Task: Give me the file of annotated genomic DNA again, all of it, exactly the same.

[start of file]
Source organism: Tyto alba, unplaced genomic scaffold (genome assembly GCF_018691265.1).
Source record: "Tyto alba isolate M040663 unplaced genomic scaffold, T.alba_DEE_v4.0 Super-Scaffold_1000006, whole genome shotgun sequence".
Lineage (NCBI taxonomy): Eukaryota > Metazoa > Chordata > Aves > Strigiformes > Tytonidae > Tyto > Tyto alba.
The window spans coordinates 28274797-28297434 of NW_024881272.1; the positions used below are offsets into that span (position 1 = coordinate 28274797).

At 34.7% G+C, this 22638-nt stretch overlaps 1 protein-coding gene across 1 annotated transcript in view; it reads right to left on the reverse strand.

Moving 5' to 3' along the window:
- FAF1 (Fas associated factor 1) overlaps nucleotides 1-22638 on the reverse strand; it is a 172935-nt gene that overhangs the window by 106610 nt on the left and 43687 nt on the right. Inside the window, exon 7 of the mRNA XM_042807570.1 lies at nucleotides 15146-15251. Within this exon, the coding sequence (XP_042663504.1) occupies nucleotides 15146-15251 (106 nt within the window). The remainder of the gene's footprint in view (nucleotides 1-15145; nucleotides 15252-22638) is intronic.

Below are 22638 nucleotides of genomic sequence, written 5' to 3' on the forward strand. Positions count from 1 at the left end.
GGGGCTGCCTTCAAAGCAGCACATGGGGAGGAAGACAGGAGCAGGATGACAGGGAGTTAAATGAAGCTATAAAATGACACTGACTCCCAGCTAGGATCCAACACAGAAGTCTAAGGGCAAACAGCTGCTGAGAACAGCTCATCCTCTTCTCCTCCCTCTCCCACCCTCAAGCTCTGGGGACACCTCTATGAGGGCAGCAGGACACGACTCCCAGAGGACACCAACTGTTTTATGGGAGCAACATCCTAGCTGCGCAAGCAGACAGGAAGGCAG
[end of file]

Source organism: Tyto alba, unplaced genomic scaffold (genome assembly GCF_018691265.1).
Source record: "Tyto alba isolate M040663 unplaced genomic scaffold, T.alba_DEE_v4.0 Super-Scaffold_1000006, whole genome shotgun sequence".
Lineage (NCBI taxonomy): Eukaryota > Metazoa > Chordata > Aves > Strigiformes > Tytonidae > Tyto > Tyto alba.
The window spans coordinates 28274797-28297434 of NW_024881272.1; the positions used below are offsets into that span (position 1 = coordinate 28274797).

At 34.7% G+C, this 22638-nt stretch overlaps 1 protein-coding gene across 1 annotated transcript in view; it reads right to left on the reverse strand.

Moving 5' to 3' along the window:
- FAF1 (Fas associated factor 1) overlaps nucleotides 1-22638 on the reverse strand; it is a 172935-nt gene that overhangs the window by 106610 nt on the left and 43687 nt on the right. Inside the window, exon 7 of the mRNA XM_042807570.1 lies at nucleotides 15146-15251. Within this exon, the coding sequence (XP_042663504.1) occupies nucleotides 15146-15251 (106 nt within the window). The remainder of the gene's footprint in view (nucleotides 1-15145; nucleotides 15252-22638) is intronic.

Below are 22638 nucleotides of genomic sequence, written 5' to 3' on the forward strand. Positions count from 1 at the left end.
GGGGCTGCCTTCAAAGCAGCACATGGGGAGGAAGACAGGAGCAGGATGACAGGGAGTTAAATGAAGCTATAAAATGACACTGACTCCCAGCTAGGATCCAACACAGAAGTCTAAGGGCAAACAGCTGCTGAGAACAGCTCATCCTCTTCTCCTCCCTCTCCCACCCTCAAGCTCTGGGGACACCTCTATGAGGGCAGCAGGACACGACTCCCAGAGGACACCAACTGTTTTATGGGAGCAACATCCTAGCTGCGCAAGCAGACAGGAAGGCAG